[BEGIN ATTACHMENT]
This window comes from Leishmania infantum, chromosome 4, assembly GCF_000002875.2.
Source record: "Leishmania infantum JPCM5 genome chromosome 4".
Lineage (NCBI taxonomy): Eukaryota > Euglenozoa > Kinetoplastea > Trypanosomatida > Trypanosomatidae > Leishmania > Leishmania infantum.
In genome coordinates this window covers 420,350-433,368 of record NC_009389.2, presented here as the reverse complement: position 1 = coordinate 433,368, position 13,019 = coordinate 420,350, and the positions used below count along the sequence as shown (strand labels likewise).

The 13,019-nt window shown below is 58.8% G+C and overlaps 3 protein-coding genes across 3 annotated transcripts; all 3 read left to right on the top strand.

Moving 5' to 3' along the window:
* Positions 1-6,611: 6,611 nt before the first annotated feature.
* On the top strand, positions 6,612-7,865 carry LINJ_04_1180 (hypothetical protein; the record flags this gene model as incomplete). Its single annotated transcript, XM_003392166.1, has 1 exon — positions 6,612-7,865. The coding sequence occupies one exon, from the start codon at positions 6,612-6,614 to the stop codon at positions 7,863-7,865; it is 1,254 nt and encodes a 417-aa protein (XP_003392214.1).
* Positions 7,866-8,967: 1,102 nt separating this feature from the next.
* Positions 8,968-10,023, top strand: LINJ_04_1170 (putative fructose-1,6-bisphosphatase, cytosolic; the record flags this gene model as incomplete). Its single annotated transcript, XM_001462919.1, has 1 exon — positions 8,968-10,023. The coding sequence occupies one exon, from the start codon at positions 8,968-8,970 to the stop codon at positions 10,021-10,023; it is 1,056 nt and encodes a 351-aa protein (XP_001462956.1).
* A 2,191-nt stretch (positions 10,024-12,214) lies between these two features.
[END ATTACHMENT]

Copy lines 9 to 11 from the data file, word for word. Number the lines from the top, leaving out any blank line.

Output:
* Positions 7,866-8,967: 1,102 nt separating this feature from the next.
* Positions 8,968-10,023, top strand: LINJ_04_1170 (putative fructose-1,6-bisphosphatase, cytosolic; the record flags this gene model as incomplete). Its single annotated transcript, XM_001462919.1, has 1 exon — positions 8,968-10,023. The coding sequence occupies one exon, from the start codon at positions 8,968-8,970 to the stop codon at positions 10,021-10,023; it is 1,056 nt and encodes a 351-aa protein (XP_001462956.1).
* A 2,191-nt stretch (positions 10,024-12,214) lies between these two features.